Many small businesses struggle with one very important component daily -cash flow.
What is cash flow and why is it so important? It’s actually pretty straightforward:
Money flows into your business - payments from your customers - and money flows out of your business - payroll, expenses, etc. Cash flow is one of the foundations of your business, so it’s non-negotiable for business owners to understand it inside and out.
In this article, you’ll learn about what exactly cash flow is, the difference between positive and negative cash flow, and many of the reasons why it’s so important.
One term that you may have heard thrown around in the business world is “cash flow.” What sounds very simple, is actually an essential term that you need to know.
Cash flow is almost exactly what it sounds like: it’s the flow of cash going in and out of your business. In order to be able to function properly, you need to have enough actual cash to pay for business expenses.
Let’s dive into some of the intricacies behind cash flow and why it’s so important for you to understand.
If you have more coming in than going out, you have positive cash flow. If you have more going out than coming in, that’s the opposite: negative cash flow.
Obviously, you’d rather have positive cash flow because it’s exactly what it sounds like - money in the bank. If it’s negative, you may be able to sustain that for a while, but eventually, your cash reserves will run out. Then you won’t be able to pay your employees, your landlord, your suppliers, etc.
Negative cash flow is something that business owners should always be on the lookout for. As a temporary or deliberate dip, it’s not a big deal — but if your accounts have negative cash flow for too long, it will cause serious repercussions on your growth rate.
Importantly, your decision making will become more disillusioned with the reality you play with as your cash flow situation worsens. If nothing else, ensuring your cash flow is always positive guarantees not only your survival, but also your growth.
But why exactly does cash flow matter? Isn’t my Profit and Loss statement a measure of my cash? Not necessarily. To explain that, let’s understand the difference between cash and accrual accounting. If you report on a cash basis, that means you count your income only when you have the money in your hand. So your Profit and Loss report won’t show any income from invoices that are as yet unpaid.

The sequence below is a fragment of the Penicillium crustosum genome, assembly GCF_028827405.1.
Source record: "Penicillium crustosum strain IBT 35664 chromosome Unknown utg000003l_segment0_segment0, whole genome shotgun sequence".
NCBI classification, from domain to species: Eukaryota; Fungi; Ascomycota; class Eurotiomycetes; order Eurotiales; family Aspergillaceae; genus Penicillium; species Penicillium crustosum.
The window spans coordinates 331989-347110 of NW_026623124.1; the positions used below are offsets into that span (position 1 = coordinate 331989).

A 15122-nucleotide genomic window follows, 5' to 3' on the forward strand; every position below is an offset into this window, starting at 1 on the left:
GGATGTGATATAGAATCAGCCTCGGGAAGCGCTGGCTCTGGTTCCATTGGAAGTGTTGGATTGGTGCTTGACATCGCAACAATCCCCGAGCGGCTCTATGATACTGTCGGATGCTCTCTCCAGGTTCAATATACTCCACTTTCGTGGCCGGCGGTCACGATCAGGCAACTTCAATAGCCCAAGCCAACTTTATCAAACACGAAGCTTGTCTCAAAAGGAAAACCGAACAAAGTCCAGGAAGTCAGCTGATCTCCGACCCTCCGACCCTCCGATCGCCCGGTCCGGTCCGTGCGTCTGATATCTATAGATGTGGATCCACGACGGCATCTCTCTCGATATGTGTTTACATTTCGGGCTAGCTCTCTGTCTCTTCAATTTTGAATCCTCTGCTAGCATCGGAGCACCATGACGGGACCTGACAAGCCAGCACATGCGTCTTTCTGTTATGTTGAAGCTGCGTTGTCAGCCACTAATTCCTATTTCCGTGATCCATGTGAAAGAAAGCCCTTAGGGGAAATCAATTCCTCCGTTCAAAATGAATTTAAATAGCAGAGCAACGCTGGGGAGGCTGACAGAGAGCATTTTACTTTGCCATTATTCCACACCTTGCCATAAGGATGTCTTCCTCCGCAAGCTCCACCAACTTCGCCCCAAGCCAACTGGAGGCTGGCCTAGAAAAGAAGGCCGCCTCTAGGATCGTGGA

If you report on an accrual basis, that means you count your income as soon as you earn it, whether you have been paid or not. In that case, your Profit and Loss report will show money that is not in your bank yet. It’s still in your customer’s bank, so it’s not a part of your cash flow yet. (Technically, it’s still a part of theirs!)
Even if you report on a cash basis, however, there is a caveat. Your Profit and Loss reports show only the income and the expenses. Any Balance Sheet activity will not be reflected there. So even if your P&L shows a healthy profit, you might not really have that amount in your bank account.
Now that we know what cash flow is, we need to understand why we should care about it.
There are many reasons. First, when a business is in the startup phase, there won’t be much cash coming in right away. A good business plan will allow for that.
When you’re starting a business, study the industry to see what expenses you can expect before the sales start. Then project how much cash you’ll need to invest to get past that first sale. In the beginning, more money will be flowing out than in.
Be prepared to meet expenses for several months before the cash really starts flowing.
Once you are fully underway and cash is coming in, a cash flow statement is very important to make sure you have what you need.
You’ll have to meet payroll, pay rent, buy supplies, and much more. Is your business generating enough cash to cover those things? If you extend terms to your clients, you’ll have to project when you expect those invoices to be paid.
Cash flow projections will be helpful to determine how much you are going to have and when.
If you sell something for $5000 with 30-day terms, you know that in about 30 days, $5000 should be coming into your bank account. If payroll is $2000 per week, you know that much will come out of your bank account on a weekly basis.
Your trusted advisor can help you set up projections to see whether enough cash is coming in to cover your expenses.
Another essential reason to monitor cash flow is growth. As your business grows, so do your expenses.
Do you have enough cash to cover the added cost of more payroll, more inventory, more insurance, etc.? You’ll need to know your expected cash flow to make smart decisions about the future of your business.
Understanding what cash flow is is just the first step for any business owner.
Next, you need to know how to properly manage your cash flow to give you enough positive cash flow.
This ensures that your business will not only stay afloat in the day-to-day, but that it will have the opportunity for continual growth.
What Exactly Is Cash Flow?Positive Cash Flow vs. Negative Cash FlowThe Difference Between Cash and Accrual AccountingWhy Is Cash Flow So Important?What Is A Cash Flow Statement?
Posted on October 5, 2020
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